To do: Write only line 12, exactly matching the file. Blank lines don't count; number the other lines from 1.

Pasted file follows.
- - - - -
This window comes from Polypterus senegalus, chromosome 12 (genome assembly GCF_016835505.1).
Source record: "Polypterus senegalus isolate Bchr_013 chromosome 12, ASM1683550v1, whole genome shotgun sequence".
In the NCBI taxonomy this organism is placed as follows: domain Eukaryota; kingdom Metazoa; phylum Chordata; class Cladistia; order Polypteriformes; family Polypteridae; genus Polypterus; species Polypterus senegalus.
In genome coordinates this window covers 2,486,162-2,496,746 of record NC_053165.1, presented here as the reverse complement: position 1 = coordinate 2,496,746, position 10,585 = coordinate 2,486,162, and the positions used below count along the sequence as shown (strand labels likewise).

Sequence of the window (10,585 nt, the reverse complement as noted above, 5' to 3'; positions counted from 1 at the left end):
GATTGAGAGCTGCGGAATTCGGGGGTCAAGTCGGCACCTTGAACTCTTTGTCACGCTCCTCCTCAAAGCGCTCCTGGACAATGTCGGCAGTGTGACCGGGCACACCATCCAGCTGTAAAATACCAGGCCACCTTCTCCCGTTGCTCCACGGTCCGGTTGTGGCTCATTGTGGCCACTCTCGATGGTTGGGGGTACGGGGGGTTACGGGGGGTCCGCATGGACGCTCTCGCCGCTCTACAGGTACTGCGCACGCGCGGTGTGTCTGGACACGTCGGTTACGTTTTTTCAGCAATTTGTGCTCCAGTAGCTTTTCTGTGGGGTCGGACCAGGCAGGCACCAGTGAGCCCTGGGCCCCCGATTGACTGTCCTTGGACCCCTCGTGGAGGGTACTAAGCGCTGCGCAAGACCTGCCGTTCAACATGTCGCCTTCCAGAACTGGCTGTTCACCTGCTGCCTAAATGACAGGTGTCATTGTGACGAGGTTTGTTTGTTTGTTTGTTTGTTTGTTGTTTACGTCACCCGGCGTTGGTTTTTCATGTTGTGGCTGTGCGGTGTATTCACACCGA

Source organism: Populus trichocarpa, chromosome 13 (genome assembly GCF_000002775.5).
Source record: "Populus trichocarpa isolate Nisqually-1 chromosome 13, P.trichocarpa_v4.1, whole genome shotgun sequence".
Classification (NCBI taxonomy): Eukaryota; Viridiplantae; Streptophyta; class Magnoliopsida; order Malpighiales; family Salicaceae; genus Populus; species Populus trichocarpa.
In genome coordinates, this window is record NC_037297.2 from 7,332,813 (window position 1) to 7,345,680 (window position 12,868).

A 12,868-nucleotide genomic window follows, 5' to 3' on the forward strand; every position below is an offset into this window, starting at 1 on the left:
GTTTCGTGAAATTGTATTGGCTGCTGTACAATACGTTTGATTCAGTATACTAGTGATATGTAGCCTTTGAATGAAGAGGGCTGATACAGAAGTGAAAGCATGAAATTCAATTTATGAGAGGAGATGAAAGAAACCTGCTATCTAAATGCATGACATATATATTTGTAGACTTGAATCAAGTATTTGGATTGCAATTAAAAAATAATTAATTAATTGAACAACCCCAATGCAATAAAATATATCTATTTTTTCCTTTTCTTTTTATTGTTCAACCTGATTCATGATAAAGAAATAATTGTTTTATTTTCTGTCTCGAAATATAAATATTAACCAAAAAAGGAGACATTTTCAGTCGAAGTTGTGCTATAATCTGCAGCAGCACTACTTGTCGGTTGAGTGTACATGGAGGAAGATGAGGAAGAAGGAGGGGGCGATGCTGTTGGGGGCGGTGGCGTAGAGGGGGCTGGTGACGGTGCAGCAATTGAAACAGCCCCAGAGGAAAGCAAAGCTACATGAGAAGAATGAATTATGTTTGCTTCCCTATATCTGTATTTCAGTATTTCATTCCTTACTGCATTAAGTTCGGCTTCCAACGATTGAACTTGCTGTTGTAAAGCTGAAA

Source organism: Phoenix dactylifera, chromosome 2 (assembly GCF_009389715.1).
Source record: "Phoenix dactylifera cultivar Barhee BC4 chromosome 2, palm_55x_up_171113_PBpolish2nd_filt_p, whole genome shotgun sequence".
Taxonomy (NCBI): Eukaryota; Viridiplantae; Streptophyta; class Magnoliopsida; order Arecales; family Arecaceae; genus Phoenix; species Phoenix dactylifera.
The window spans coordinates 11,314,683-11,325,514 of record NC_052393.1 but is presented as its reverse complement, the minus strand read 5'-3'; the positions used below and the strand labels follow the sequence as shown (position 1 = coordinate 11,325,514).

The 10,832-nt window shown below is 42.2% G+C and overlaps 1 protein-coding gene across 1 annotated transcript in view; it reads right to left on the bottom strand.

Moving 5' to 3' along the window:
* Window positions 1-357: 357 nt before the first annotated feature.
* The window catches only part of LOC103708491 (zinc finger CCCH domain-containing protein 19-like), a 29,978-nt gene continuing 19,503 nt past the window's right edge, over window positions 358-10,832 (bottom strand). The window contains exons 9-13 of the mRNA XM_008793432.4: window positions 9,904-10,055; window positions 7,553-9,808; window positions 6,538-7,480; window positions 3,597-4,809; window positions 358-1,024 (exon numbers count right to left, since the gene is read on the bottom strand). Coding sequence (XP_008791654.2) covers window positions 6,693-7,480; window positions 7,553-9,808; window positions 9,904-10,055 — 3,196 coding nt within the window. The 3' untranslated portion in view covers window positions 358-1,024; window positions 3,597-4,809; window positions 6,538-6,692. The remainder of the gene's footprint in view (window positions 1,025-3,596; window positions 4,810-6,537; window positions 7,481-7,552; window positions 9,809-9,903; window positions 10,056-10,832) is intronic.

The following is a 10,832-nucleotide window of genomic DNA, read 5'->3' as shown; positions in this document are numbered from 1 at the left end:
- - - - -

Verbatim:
GTTTCGTGAAATTGTATTGGCTGCTGTACAATACGTTTGATTCAGTATACTAGTGATATGTAGCCTTTGAATGAAGAGGGCTGATACAGAAGTGAAAGCATGAAATTCAATTTATGAGAGGAGATGAAAGAAACCTGCTATCTAAATGCATGACATATATATTTGTAGACTTGAATCAAGTATTTGGATTGCAATTAAAAAATAATTAATTAATTGAACAACCCCAATGCAATAAAATATATCTATTTTTTCCTTTTCTTTTTATTGTTCAACCTGATTCATGATAAAGAAATAATTGTTTTATTTTCTGTCTCGAAATATAAATATTAACCAAAAAAGGAGACATTTTCAGTCGAAGTTGTGCTATAATCTGCAGCAGCACTACTTGTCGGTTGAGTGTACATGGAGGAAGATGAGGAAGAAGGAGGGGGCGATGCTGTTGGGGGCGGTGGCGTAGAGGGGGCTGGTGACGGTGCAGCAATTGAAACAGCCCCAGAGGAAAGCAAAGCTACATGAGAAGAATGAATTATGTTTGCTTCCCTATATCTGTATTTCAGTATTTCATTCCTTACTGCATTAAGTTCGGCTTCCAACGATTGAACTTGCTGTTGTAAAGCTGAAA